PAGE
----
• What do we currently know about the problem/opportunity?
  • What work has already been undertaken in relation to this activity?
  • Is your evidence base still relevant or is some of the evidence outdated and has not been updated recently?
  • What key decisions or commitments have already been made that impact on this investment?
  • What previous relevant NZTA endorsements have been made?
  • When will it be appropriate to seek decisions from decision makers?

You can use the BCA Q&A tool to guide your critical thinking about the development path for a business case.

Business Case Approach Q&A tool 

Should you complete a programme business case phase?

A PBC will identify a recommended programme of projects that addresses the problem statements and outcomes. Each of those projects will potentially take a different path forward.

Because all projects will have multiple components, it can sometimes be difficult to know whether it is a programme rather than an activity, and therefore needs a PBC level of analysis and development to more fully understand the problems, opportunities and constraints identified in the strategic case. If the problem your business case is addressing has one or more of the following factors, it may indicate that a PBC is appropriate:

  • multi-modal problems
  • multi-outcome problems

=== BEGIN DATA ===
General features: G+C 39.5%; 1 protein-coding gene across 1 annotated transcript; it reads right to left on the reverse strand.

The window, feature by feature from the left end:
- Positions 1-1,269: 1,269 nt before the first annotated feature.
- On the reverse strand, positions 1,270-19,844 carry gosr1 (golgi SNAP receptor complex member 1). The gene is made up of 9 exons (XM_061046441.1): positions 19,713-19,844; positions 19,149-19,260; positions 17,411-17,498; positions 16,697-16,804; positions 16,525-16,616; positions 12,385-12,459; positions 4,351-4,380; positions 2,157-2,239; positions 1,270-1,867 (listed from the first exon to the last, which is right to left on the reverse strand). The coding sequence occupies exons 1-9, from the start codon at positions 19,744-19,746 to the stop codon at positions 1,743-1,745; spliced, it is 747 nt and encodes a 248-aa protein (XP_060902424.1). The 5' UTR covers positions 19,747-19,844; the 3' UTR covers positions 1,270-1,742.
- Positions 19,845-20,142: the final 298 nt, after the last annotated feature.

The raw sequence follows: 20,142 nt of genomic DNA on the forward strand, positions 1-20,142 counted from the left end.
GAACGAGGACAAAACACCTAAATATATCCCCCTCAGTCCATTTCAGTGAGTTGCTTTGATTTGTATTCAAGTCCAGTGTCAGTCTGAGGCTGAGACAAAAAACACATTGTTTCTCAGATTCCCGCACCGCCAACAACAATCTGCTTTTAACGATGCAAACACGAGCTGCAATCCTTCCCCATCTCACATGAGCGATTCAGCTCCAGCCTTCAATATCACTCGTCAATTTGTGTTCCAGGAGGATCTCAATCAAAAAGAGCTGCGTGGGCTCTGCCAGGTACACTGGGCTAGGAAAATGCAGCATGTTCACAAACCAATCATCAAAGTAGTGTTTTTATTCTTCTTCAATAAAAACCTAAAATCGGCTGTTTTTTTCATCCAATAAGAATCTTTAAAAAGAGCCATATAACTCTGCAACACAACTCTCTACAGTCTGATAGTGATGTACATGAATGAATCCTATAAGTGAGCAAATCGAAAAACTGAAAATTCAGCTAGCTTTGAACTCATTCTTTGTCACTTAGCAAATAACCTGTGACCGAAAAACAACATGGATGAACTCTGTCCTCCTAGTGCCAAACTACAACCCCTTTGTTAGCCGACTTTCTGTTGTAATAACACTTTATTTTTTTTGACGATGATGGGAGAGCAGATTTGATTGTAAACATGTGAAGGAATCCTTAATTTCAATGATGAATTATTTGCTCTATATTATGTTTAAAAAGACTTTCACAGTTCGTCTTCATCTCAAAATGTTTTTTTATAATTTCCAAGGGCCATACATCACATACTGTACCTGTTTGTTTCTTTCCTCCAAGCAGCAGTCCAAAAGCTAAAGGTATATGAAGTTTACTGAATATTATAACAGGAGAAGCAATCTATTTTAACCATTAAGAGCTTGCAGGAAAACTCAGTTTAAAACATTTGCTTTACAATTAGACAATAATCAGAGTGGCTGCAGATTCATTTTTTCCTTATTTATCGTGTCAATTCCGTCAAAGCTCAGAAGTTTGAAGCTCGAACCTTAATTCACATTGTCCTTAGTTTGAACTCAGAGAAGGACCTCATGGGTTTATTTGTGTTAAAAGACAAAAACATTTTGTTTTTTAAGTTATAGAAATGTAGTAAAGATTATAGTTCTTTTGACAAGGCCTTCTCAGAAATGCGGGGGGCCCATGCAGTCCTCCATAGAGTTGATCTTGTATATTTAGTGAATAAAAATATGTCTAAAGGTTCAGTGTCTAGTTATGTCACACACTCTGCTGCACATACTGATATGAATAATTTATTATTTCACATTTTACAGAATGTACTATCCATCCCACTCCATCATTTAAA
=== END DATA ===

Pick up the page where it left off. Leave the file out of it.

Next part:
• a system-wide view is required (as opposed to a single mode- or organisation-specific view)
  • a five- to 30-year time horizon
  • multiple projects with interlocking benefits that are not easily separable.

Otherwise it may be appropriate to proceed directly to an IBC or even SSBC phase.

Single-stage business case or indicative business case and detailed business case?

The SSBC phase combines the key actions of both the IBC and DBC into one phase. The key distinction between an SSBC pathway and an IBC and DBC pathway is the formal decision point between the IBC and DBC phases.

An SSBC also has an internal hold point as it progresses out of optioneering and into refining the preferred option, but this decision is made by the project sponsor or the governing body of the related programme, rather than by NZTA.

An SSBC pathway does not lead to less effort being required to develop the business case, rather it is the project’s risks and complexities that drive the effort. If the risks and complexities are not high, and in particular there is less risk in the development and selection of the recommended option, then an SSBC pathway may be appropriate.

Can you go straight from point of entry to detailed business case?

In general, no. It is possible that there could be enough existing work of sufficient quality around the problems, investment objectives and option selection that the next phase should be a DBC but this is rare. This typically occurs when a PBC or activity management plan has gone into sufficient depth on the activity in question. Another example where progressing directly to a DBC may be appropriate is where an activity had previously progressed through to a DBC phase but work had stopped for a period of time.